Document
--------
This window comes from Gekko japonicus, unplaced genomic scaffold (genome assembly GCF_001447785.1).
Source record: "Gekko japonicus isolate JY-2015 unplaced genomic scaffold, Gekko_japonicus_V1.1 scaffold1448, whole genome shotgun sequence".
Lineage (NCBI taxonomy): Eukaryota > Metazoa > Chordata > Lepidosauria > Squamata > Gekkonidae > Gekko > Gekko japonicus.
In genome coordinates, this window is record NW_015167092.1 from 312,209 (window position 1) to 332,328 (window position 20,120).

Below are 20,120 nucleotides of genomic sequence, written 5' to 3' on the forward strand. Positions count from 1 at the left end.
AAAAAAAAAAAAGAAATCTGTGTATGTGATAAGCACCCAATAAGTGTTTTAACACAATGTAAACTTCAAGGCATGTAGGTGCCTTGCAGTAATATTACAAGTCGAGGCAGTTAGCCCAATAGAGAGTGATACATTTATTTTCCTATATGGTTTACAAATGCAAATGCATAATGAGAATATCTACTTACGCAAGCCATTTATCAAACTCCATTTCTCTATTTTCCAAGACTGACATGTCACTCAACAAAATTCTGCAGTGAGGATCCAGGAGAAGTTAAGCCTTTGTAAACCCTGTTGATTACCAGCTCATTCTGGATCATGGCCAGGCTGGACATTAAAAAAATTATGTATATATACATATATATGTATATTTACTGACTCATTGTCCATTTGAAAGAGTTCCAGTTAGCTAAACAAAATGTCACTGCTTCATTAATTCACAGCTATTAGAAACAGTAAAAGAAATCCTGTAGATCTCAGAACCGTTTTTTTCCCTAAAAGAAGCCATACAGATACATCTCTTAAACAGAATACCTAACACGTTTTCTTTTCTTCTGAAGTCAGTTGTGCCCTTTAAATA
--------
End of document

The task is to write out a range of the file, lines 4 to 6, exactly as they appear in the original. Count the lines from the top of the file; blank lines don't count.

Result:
In genome coordinates, this window is record NW_015167092.1 from 312,209 (window position 1) to 332,328 (window position 20,120).

Below are 20,120 nucleotides of genomic sequence, written 5' to 3' on the forward strand. Positions count from 1 at the left end.
AAAAAAAAAAAAGAAATCTGTGTATGTGATAAGCACCCAATAAGTGTTTTAACACAATGTAAACTTCAAGGCATGTAGGTGCCTTGCAGTAATATTACAAGTCGAGGCAGTTAGCCCAATAGAGAGTGATACATTTATTTTCCTATATGGTTTACAAATGCAAATGCATAATGAGAATATCTACTTACGCAAGCCATTTATCAAACTCCATTTCTCTATTTTCCAAGACTGACATGTCACTCAACAAAATTCTGCAGTGAGGATCCAGGAGAAGTTAAGCCTTTGTAAACCCTGTTGATTACCAGCTCATTCTGGATCATGGCCAGGCTGGACATTAAAAAAATTATGTATATATACATATATATGTATATTTACTGACTCATTGTCCATTTGAAAGAGTTCCAGTTAGCTAAACAAAATGTCACTGCTTCATTAATTCACAGCTATTAGAAACAGTAAAAGAAATCCTGTAGATCTCAGAACCGTTTTTTTCCCTAAAAGAAGCCATACAGATACATCTCTTAAACAGAATACCTAACACGTTTTCTTTTCTTCTGAAGTCAGTTGTGCCCTTTAAATA